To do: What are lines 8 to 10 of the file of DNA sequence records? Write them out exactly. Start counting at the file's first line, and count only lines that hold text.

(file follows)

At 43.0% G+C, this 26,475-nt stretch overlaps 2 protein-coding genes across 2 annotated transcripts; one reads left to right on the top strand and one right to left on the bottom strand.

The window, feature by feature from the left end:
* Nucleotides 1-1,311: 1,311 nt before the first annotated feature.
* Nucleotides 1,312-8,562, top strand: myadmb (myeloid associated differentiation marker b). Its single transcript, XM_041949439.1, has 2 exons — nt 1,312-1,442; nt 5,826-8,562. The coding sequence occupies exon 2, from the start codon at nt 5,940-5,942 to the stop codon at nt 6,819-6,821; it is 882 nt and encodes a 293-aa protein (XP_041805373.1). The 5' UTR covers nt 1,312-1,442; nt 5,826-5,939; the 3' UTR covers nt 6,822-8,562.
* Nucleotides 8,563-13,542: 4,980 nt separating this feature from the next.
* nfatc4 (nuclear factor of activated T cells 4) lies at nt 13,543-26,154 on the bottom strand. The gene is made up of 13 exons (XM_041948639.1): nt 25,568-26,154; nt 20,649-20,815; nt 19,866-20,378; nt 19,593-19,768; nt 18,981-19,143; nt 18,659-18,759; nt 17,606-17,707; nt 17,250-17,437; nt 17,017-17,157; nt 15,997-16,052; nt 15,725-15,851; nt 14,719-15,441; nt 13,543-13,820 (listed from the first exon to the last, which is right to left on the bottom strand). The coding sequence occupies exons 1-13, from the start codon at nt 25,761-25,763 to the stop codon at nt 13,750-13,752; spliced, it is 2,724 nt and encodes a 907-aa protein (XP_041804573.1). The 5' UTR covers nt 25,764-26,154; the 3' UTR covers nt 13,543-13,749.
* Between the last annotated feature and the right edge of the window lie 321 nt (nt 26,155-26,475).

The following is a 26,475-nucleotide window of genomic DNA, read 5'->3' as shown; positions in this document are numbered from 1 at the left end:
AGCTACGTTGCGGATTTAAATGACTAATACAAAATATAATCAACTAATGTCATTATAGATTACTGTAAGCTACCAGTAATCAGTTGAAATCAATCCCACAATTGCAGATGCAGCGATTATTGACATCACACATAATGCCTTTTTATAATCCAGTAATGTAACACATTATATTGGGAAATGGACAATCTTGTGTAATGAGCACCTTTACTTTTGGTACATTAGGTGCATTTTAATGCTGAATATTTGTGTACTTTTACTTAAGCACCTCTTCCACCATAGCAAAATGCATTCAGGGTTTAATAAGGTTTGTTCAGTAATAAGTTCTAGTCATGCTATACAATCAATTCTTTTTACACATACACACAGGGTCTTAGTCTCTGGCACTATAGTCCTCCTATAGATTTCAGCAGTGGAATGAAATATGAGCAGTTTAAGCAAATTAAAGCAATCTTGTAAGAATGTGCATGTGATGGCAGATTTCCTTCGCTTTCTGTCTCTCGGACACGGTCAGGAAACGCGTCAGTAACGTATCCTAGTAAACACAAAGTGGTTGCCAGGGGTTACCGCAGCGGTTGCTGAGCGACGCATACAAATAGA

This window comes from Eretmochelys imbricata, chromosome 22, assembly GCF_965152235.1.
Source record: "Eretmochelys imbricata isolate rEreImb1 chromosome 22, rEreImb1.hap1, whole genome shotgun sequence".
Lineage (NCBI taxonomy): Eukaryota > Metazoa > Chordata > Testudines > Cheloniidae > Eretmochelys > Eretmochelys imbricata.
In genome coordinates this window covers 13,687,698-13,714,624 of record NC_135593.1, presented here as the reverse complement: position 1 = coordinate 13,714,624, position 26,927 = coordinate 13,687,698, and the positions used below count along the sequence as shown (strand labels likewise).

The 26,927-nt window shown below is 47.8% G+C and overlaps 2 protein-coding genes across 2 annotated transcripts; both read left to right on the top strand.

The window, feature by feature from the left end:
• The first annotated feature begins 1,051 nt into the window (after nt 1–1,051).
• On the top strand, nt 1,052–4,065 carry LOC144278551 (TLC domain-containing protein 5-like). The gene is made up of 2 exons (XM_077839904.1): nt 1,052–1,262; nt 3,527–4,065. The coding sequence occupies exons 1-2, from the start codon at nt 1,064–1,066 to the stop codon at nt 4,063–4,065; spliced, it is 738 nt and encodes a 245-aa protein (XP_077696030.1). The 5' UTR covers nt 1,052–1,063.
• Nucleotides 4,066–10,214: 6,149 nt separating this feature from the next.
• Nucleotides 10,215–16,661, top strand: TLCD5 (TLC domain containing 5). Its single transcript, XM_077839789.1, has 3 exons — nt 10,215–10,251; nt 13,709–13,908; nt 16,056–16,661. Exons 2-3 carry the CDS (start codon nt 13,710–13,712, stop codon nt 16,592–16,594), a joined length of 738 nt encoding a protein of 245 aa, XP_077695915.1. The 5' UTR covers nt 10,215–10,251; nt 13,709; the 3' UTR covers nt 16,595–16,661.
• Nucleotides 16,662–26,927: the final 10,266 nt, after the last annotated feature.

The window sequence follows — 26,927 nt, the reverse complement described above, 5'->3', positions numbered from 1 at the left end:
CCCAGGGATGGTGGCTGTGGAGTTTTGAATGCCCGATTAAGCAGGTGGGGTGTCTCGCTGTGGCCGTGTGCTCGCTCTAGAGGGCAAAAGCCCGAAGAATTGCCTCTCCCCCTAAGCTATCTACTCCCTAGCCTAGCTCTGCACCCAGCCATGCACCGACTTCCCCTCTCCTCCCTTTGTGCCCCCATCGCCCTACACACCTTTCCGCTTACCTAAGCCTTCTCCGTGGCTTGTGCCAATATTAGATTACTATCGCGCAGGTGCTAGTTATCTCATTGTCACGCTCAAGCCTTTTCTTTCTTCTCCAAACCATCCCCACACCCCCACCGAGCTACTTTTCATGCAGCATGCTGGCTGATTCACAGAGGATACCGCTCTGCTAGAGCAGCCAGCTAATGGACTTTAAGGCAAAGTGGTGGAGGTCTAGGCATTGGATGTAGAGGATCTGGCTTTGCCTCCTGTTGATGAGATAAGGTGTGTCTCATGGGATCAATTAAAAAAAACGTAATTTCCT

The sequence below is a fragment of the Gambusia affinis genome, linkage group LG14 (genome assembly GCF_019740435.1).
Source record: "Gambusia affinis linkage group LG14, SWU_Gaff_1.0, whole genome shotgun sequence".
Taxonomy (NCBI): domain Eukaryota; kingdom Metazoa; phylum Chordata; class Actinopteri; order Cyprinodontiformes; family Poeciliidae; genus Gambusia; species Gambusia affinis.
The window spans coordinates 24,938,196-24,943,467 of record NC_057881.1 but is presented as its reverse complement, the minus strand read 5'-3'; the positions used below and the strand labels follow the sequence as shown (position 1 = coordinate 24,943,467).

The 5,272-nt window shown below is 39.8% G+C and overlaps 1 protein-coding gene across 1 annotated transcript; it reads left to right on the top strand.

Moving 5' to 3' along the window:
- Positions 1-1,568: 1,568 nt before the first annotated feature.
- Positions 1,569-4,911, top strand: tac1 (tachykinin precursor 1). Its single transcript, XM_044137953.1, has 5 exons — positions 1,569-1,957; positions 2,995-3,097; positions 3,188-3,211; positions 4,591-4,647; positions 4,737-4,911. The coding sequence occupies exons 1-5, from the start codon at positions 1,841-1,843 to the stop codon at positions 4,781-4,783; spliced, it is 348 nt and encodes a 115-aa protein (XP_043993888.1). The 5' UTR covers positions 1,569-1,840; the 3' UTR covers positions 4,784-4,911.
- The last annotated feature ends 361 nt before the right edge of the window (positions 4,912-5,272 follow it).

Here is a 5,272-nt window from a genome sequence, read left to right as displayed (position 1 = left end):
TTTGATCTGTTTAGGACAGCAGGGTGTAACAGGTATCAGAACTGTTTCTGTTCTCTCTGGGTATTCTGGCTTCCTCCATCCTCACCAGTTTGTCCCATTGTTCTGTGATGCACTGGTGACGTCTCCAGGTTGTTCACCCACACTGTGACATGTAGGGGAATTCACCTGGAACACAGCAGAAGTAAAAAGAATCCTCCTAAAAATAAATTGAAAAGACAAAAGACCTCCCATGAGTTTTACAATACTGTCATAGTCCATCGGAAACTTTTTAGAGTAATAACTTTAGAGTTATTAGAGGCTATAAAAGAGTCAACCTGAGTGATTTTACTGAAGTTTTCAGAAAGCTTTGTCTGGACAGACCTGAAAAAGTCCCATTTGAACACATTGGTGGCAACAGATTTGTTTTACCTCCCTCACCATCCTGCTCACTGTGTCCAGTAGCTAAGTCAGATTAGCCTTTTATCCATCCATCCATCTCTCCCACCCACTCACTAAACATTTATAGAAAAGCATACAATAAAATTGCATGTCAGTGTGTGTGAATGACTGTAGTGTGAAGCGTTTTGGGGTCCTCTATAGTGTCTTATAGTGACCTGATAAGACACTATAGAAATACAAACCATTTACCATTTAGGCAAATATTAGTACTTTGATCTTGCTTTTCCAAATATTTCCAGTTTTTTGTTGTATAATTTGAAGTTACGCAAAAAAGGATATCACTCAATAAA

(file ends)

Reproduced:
The following is a 26,475-nucleotide window of genomic DNA, read 5'->3' as shown; positions in this document are numbered from 1 at the left end:
AGCTACGTTGCGGATTTAAATGACTAATACAAAATATAATCAACTAATGTCATTATAGATTACTGTAAGCTACCAGTAATCAGTTGAAATCAATCCCACAATTGCAGATGCAGCGATTATTGACATCACACATAATGCCTTTTTATAATCCAGTAATGTAACACATTATATTGGGAAATGGACAATCTTGTGTAATGAGCACCTTTACTTTTGGTACATTAGGTGCATTTTAATGCTGAATATTTGTGTACTTTTACTTAAGCACCTCTTCCACCATAGCAAAATGCATTCAGGGTTTAATAAGGTTTGTTCAGTAATAAGTTCTAGTCATGCTATACAATCAATTCTTTTTACACATACACACAGGGTCTTAGTCTCTGGCACTATAGTCCTCCTATAGATTTCAGCAGTGGAATGAAATATGAGCAGTTTAAGCAAATTAAAGCAATCTTGTAAGAATGTGCATGTGATGGCAGATTTCCTTCGCTTTCTGTCTCTCGGACACGGTCAGGAAACGCGTCAGTAACGTATCCTAGTAAACACAAAGTGGTTGCCAGGGGTTACCGCAGCGGTTGCTGAGCGACGCATACAAATAGA

This window comes from Eretmochelys imbricata, chromosome 22, assembly GCF_965152235.1.